can you say class action ?
Interestingly, no-one at Tesla has flatly denied that a drained battery will brick the car to the tune of a USD40+ grand replacement. I see a class action law suit in their (very near) future.
Tesla's on-going libel case with the BBC over a negative portrayal of its Roadster electric sports car on Top Gear suffered another setback when the courts ruled that it could not amend its claim. "We are pleased Mr Justice Tugendhat has ruled in favour of the BBC on both the issues before the court, first in striking out …
I really can't see Tesla staying in business unless they provide a permanent solution for the battery problem. Who the hell is going to buy a stupidly expensive car that requires it's stupidly expensive battery to be replaced if left in a garage without power for a few months (think - storage).
Presumably a bricked battery will be covered by the warranty, in which case current owners will be seeking replacements blowing any profit (and then some) that Tesla will have made on the car, and anyone that suffers a bricked battery outside of warranty will surely have a strong legal case for defective design, meaning nothing but long term potential losses.
I can also see Tesla doing a lot of harm to the electric vehicle movement if they're allowed to get away with a stroke like this - nobody will invest in an electric vehicle if the battery needs to be replaced if it's allowed to go flat. It's such a ridiculous and basic design flaw that I can't see how Tesla can continue building any further cars without rectifying it.
As for the legal action against the BBC - all they've achieved is to keep the negative Top Gear review of their car in the public eye, and they've done themselves far more harm than good. Now that they've lost the case, they should take it on the chin and move on, just as they should have done in 2008.
Just read a bit more on this - and it's worse than I imagined:
a) Battery bricking is not covered by the warranty - lol, presumably Tesla have always been aware of this possibility. Class Action guaranteed!
b) Tesla reckon it will take 11 weeks for a battery to turn into a brick from 100% charge. Now imagine driving your Tesla (any model, as they all have the same battery flaw, apparently) to the long term car park at an airport with the battery almost flat - when you get back in a couple of weeks, thanks to the parasitic battery consumption of the onboard electronic systems that can't be shut off, yep you've guessed it you'll be getting back to a $40,000 brick. And it won't be covered by your warranty. Class Action? Guaranteed!!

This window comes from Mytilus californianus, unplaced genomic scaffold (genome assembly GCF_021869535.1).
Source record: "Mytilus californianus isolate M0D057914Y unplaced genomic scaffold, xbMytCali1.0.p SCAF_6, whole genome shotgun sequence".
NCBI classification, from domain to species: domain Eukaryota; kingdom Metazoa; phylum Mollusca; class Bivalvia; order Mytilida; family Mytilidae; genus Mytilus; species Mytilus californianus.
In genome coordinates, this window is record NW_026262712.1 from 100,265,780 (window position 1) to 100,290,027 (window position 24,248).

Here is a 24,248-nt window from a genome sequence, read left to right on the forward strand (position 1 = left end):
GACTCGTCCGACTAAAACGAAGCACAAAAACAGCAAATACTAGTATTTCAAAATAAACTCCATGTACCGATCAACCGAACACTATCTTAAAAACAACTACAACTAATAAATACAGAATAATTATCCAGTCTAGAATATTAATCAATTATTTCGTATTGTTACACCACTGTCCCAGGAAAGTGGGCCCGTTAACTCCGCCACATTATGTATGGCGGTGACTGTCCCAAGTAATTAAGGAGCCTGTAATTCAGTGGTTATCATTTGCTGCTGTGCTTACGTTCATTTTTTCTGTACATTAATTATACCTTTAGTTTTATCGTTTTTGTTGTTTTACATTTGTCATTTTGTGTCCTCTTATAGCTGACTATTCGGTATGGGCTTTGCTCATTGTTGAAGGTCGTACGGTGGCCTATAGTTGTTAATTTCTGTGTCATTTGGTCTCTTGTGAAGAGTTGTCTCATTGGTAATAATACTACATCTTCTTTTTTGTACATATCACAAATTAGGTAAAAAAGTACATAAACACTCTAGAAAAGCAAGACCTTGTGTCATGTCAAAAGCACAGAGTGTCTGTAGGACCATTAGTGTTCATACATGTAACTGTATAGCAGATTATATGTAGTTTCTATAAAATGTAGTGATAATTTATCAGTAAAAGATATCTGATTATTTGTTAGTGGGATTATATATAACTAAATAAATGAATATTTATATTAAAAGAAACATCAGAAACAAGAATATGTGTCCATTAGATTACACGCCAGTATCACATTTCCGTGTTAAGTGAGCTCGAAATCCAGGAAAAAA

Tesla will not survive this.
And if they refuse to fix the bricking problem, so that it simply cannot happen, then they shouldn't be allowed to survive this - it's simply not acceptable by any standard.
Forget the BBC and the Top Gear shenanigans - who in their right mind will consider buying a Telsa now, when it has such a shonky battery?
You sound like you do cheezy claims-lawyer ads on tv.
The line about "simply cannot happen" is stupid and denies the fact that it is in the nature of lithium batteries to be useless once emptied and left empty.
It's rather hard (read: impossible) to engineer any car in such a way that it won't suffer if not cared for. If you buy any new car and never service it you shouldn't be surprised when it eventually breaks down and the dealer laughs in your face.
And I expect that if you got a battery from e.g. a Nissan electric car and neglected it for months on end, you'd have much the same problem.
Well done to Tesla for now building in a system to tell them when the car is neglected and the silly irresponsible customer needs a slap to remind them to plug it in.
"Well done to Tesla for now building in a system to tell them when the car is neglected and the silly irresponsible customer needs a slap to remind them to plug it in."
Yeah. Very 'Merikin. Akin to McDonald's having to put "this is hot" warnings on their pop tarts.
" If you buy any new car and never service it you shouldn't be surprised when it eventually breaks"
Something of a fallacious argument. If you buy a new car and do *nothing* with it, it will not break - lots of car collectors store vintage cars, for instance. This is not so in this case where leaving the car 'dormant' (for less than a year!) could rack up a £40K bill...